Under the Environmental Quality (Scheduled Waste) Regulations 2005, the Department of Environment (DOE) categorizes sludge generated from WWTPs as scheduled waste, and shall be disposed of under a prescribed premise only. Since 1994, the management of wastewater in most of the states of Peninsular Malaysia, is undertaken by a private company named Indah Water Konsortium (IWK) Sdn Bhd. According to a recent sustainable report by IWK, it has been operating and maintaining 16,328 km of sewer pipelines, 5,997 public sewerage treatment plants and 926 network pump stations. On average, IWK assumes control of 300 treatment facilities and 1,000 km of sewer network yearly (Indah Water Konsortium Sdn Bhd, 2013). It was estimated that the total cost of managing sewage sludge is US$ 0.33 billion per year (Kadir and Mohd, 1998). Currently, the sewage sludge is commonly being disposed of either at landfill sites or being burned in incinerators (Bradley and Dhanagunan, 2004). However, as mentioned before, the sewage sludge itself may contain particular contaminants, and in case of incineration, approximately 30% of the solids remain as ash. Hence, these current disposal methods remain a concern (Malerius and Werther, 2003).
IWK had begun planning to reuse the sewage by-products, yet this mainly occurs only at local plants with a PE of 100,000 (Kadir and Mohd, 1998). There are very few wastewater treatment plants where digestion system could be found operating, and in most cases, the biogas produced is not utilized for power generation but only for combustion (Liew, 2008; Indah Water Konsortium Sdn Bhd, 2013). Bunus Centralized Sewage Treatment Plant (Kuala Lumpur) generates 2,500 m3/days of biogas. From that amount of biogas, 15,000 kWh/m3 of power without conversion losses could be produced. In fact, to date, all methane gas has been burned without effective use. As the average plant consumes electricity of 43,503 kWh/day (David et al., 2014), which is about 40% of the overall operations and maintenance costs (Baki et al., 2005), then the power generated through biogas from anaerobic digestion could be helpful in reducing total energy consumption, as well as serving as an alternative power generation source for public use. Recently, Malaysia has three modern WWTPs which are equipped with anaerobic digestion. There are the Pantai 2 WWTP in Greater Kuala Lumpur, the Jelutong WWTP in Pe18nang, and the Langat WWTP in Selangor. Pantai 2 and Jelutong WWTP are in operation, but at Langat is due to be completed in 2018. Pantai 2 WWTP has been designed to produce up to 9,600 m3/day of biogas. Presently, in 2018, they produce around 450–500 KW electricity (Pantai 2 regional sewage treatment plant Kuala Lumpur)1. The Jelutong WWTP is one of the largest plants in Malaysia. It operates to treat 800,000 PE (Jelutong WWTP-Malaysia).2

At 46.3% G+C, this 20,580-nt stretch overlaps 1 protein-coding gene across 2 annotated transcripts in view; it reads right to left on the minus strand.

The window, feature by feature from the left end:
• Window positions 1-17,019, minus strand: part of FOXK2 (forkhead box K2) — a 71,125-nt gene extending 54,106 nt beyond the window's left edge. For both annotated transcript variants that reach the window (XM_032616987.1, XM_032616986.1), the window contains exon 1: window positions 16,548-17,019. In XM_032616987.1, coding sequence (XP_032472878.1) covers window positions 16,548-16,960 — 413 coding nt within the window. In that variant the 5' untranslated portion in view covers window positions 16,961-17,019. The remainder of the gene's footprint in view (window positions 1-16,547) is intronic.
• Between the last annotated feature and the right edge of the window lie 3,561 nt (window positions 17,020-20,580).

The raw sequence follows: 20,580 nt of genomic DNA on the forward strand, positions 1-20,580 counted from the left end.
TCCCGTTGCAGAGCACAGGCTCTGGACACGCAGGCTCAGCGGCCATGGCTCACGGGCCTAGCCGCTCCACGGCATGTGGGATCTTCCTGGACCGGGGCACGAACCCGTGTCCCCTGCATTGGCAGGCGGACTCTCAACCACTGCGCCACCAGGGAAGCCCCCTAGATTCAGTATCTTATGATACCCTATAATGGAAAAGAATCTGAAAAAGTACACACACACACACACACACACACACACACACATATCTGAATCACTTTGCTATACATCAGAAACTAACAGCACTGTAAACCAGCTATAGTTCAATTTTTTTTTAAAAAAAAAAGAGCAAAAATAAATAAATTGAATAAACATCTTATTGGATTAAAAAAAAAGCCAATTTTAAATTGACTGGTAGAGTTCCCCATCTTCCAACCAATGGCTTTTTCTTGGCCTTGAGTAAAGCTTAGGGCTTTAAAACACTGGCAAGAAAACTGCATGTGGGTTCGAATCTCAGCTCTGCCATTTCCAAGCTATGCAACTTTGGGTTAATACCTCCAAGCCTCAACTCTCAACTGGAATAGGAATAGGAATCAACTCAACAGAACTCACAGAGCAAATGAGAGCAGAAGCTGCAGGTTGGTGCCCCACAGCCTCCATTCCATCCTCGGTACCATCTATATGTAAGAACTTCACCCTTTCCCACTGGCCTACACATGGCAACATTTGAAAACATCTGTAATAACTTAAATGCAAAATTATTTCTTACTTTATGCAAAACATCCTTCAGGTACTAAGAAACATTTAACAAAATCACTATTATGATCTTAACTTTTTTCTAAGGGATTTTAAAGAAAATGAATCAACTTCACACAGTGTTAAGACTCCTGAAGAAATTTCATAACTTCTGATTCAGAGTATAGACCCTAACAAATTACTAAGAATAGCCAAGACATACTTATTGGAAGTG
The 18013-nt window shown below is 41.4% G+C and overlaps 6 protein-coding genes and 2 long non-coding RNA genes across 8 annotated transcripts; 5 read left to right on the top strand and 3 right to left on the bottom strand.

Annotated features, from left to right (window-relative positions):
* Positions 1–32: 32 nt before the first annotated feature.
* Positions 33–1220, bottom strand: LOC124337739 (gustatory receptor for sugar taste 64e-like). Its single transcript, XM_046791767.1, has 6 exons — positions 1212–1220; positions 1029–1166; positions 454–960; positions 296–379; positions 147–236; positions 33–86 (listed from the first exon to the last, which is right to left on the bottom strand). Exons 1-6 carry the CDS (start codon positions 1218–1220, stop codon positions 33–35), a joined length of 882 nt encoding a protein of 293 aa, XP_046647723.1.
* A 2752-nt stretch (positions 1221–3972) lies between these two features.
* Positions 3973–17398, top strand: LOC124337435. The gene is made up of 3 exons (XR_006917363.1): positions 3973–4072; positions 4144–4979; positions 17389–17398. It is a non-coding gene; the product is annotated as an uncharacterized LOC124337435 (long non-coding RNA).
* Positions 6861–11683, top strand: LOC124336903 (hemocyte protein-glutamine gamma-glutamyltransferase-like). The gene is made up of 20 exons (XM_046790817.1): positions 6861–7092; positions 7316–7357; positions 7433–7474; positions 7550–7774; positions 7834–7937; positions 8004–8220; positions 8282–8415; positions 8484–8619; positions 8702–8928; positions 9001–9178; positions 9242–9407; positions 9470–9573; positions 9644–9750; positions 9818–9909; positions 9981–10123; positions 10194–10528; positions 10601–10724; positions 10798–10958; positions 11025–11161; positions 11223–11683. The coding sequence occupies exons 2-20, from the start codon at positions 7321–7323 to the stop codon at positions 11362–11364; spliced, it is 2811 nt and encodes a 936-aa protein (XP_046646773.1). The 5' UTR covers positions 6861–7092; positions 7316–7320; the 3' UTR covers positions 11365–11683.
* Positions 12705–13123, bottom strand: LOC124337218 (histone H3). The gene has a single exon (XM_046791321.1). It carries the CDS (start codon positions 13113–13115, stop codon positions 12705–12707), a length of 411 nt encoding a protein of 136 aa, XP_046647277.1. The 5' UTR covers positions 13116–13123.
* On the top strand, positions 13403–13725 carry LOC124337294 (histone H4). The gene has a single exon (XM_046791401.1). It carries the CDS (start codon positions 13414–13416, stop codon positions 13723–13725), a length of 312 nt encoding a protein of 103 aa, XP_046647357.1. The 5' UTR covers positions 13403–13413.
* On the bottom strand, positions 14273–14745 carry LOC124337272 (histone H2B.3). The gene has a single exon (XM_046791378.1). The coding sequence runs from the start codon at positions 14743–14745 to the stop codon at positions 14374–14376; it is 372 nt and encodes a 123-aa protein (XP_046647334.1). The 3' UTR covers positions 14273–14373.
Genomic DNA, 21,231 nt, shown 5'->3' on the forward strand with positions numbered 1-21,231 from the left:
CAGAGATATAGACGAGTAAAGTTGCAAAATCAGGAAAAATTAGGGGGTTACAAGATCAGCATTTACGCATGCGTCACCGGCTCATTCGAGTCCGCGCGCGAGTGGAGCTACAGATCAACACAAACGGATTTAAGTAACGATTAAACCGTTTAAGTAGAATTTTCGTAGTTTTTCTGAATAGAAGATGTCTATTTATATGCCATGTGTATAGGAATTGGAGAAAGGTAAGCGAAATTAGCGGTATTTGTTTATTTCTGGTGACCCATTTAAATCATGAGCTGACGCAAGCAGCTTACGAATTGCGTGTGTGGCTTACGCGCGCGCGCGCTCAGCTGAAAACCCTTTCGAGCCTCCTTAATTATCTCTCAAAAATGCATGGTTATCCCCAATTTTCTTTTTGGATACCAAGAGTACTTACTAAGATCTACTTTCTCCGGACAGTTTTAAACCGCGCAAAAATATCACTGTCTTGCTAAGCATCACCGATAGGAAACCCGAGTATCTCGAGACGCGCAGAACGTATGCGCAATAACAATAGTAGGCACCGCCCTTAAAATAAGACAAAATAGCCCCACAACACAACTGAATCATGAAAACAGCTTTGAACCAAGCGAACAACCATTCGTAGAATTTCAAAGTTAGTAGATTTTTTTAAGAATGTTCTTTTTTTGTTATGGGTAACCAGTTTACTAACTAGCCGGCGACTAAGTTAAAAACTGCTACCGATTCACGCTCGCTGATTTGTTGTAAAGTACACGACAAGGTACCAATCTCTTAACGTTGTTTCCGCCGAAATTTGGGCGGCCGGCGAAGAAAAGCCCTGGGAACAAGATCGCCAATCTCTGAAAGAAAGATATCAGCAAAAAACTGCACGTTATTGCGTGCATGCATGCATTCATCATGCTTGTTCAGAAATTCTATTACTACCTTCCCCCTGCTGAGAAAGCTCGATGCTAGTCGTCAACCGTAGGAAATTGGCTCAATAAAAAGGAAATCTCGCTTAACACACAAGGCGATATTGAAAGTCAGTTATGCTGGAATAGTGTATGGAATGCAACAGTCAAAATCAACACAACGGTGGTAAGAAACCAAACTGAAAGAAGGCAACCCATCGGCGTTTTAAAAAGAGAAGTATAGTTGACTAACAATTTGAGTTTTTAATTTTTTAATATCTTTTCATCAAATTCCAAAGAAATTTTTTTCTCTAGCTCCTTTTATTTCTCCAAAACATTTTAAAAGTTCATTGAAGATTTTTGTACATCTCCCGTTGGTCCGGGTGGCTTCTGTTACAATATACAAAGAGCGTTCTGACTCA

Overall, not many investigations or studies have been conducted in Malaysia regarding the treatment of sewage sludge using anaerobic digestion, which reflects that the focus and awareness of these issues are indeed not high amongst the general public.
Treatment of Sewage Sludge Using Anaerobic Digestion
Anaerobic digestion is a proven technology for sewage sludge treatment, in which the high water content sewage sludge can be processed without any pretreatment (Ward et al., 2008). The properties of sewage sludge are modified during anaerobic digestion, with not only biogas being produced as a result, but also several positive consequences for the sludge management that follows the process. Anaerobic digestion enhances the stabilization of sewage sludge, reduces pathogens and odor emission, and dry matter of sludge is reduced, which leads to a significant reduction in the final sludge volume. These benefits of anaerobic digestion of sewage sludge are widely recognized, and the technology is well established in many countries. The total biogas production in several countries and biogas production from WWTPs are listed in Table 2 based on the statistics of the International Energy Agency (IEA Bioenergy Task 37, 2017) and the World Bioenergy Association (2017). Germany dominates the worldwide biogas production with 10,431 biogas plants generating 55,108 GWh/y of electricity. It has 1, 258 sewerage plants generating 3,517 GWh/y of electricity. Although India has 83,540 biogas plants, bioenergy production is still at a household mode and has been limited to small size biogas plants which are used by the people especially in rural areas. On the other hand, in Malaysia, IWK has taken over 4,281 small plants for upgrading to large plants by 2013. Overall IWK has 35 large plants (Indah Water Konsortium Sdn Bhd, 2013) which is 247 GWh/y electricity generated in 2017 (Sustainable Energy Development Authority Malaysia, 2018)3.